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Why Did MIT Choose the 3-Finger Robot Gripper from Robotiq?

Mathieu Bélanger-Barrette
by Mathieu Bélanger-Barrette. Last updated on May 05, 2016 5:10 PM
Posted on Feb 02, 2015 4:07 PM. 3 min read time
I get asked very often, "Who is typically using the robotic hand from Robotiq?". Well, it is very hard to describe a specific company or specific applications that use our Robot Grippers. However, that is the cool thing about it, a lot of applications can be done with our Adaptive Grippers. Some people are using it for simple pick and place applications, but some others are using it for highly complex and coordinated motions that really push the flexibility of robot applications to a next level. This is the case with MIT. A student of the robotic lab was able to give us a short interview on the reasons why they are using our Gripper for several different projects. 
Claudia Pérez D'Arpino is a PhD student and research assistant from the Interactive Robotics Group at the Massachusetts Institute of Technology and is using our Robotiq Grippers for her project. We wanted to know what were the reasons why the lab decided to choose our Grippers. So, we asked for a quick interview to understand their rational. 

Robotiq: Where did you first learn or hear about Robotiq Grippers?

Claudia Pérez D'Arpino: Our first experience with Robotiq Grippers was in the DARPA Robotics Challenge manipulation tasks. We also use the Robotiq 3-Finger Adaptive Gripper for manipulation in our dual arm dexterous manipulator.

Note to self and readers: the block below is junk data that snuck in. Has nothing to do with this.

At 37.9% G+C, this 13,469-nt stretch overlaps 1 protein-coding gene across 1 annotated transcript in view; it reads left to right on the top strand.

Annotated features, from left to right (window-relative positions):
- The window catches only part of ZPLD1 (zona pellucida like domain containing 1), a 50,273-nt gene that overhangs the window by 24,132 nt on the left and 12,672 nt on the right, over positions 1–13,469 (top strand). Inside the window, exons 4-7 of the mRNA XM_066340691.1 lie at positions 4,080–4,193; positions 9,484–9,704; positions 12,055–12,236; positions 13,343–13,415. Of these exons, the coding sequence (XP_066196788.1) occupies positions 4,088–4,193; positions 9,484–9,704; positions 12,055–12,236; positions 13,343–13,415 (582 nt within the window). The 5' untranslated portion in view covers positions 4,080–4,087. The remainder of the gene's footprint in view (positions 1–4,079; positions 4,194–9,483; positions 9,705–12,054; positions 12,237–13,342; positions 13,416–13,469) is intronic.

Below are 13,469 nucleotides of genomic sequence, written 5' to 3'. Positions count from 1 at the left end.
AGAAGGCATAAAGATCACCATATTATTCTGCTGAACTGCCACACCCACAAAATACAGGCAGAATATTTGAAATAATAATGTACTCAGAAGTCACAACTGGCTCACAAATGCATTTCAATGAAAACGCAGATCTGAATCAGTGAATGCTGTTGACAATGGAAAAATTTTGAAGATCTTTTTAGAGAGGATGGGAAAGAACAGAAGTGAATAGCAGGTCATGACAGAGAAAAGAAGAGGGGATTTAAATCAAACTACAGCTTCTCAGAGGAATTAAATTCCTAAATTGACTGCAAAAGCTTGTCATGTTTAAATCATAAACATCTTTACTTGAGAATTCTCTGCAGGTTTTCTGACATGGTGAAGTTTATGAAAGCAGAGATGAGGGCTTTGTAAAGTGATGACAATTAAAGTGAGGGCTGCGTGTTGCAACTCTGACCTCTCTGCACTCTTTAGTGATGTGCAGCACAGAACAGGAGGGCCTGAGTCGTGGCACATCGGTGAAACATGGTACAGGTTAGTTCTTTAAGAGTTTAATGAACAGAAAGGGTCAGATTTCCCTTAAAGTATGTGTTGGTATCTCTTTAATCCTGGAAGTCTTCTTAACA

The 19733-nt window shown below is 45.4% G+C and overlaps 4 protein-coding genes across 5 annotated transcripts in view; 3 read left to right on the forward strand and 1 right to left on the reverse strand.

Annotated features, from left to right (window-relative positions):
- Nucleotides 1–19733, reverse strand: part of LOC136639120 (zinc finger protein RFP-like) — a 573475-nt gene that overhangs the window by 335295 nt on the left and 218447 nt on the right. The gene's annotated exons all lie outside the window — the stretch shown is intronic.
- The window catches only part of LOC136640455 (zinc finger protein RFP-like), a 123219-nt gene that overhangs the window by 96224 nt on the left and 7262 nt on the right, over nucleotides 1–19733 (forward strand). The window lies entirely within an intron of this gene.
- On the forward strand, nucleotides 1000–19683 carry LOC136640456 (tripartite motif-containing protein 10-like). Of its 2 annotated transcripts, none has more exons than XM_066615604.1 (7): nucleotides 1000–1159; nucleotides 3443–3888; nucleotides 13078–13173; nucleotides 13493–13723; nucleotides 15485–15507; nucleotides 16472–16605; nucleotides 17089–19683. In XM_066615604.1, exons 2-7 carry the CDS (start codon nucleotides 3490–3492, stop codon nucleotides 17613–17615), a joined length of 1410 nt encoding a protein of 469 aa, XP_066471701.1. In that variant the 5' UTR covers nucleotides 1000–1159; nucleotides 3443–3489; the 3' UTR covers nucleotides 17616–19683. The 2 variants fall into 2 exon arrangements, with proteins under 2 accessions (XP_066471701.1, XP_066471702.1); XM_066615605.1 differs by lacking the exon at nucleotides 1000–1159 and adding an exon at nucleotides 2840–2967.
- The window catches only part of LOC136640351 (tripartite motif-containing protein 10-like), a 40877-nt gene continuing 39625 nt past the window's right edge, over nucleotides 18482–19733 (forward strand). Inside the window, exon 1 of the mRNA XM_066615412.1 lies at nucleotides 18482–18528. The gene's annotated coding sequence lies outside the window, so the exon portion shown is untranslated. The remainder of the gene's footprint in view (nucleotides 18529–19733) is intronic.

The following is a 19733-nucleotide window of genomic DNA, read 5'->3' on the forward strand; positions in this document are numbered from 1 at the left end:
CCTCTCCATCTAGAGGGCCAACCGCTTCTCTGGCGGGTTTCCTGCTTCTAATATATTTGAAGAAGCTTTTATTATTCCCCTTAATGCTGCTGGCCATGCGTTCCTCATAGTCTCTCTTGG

Robotiq: I guess you did some testing with other brands or other types of solutions, why did you choose our Grippers for your final selection?

Claudia: The Robotiq Gripper proved to be reliable and durable, keeping the hardware in working condition despite frequent use in tasks that are demanding to both the material and the mechanical parts.

Robotiq: Was there a key feature that convinced you to choose the 3-Finger Adaptive Gripper?

Claudia: The shape and size of the palm and fingers together with rotations of the fingers make the hand very usable in practice, whereas the ability to apply force even with the tip of the fingers through the under actuated mechanism is key in enabling manipulation of objects in constrained spaces.


Robotiq: Are there any other Robotiq devices that would be interesting for your research?

Claudia: We are interested in exploiting the capability of force/torque sensors, both on the wrist and the surface of the palm and fingers (tactile sensors), in order to evaluate the quality of a grasp.

Robotiq: Can you think of any improvement to the robotic hand that would help you in your research?
Claudia: The overall performance could be improved by reducing the weight of the hand and speeding up the opening and closing movements, perhaps we'll see these features in the near future!

We are flatter that the MIT team have choose our products to acheive their tasks during the contest. Robotiq Grippers are used in important projects, such as the DARPA challenge by several different teams and apear to be appreciated by their users. We appreciate that different research labs are finding innovative ways to use our Adaptive Grippers. This expands what they are capable of doing and allows us to see what applications work well. To have more info on the uses of the 3-Finger Adaptive Gripper in research, we have put together an interesting document that highlights some of the more impressive projects we have come across.  If you have found a unique use for one of our Grippers, please tell us about it. We are curious!

Innovative robotic r&d projects robotiq

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Mathieu Bélanger-Barrette
Mathieu is a production engineer at Robotiq, where he constantly strives to optimize the production line for Robotiq Grippers. He enjoys discovering new robotic applications and sharing what he learns on Robotiq's blog.
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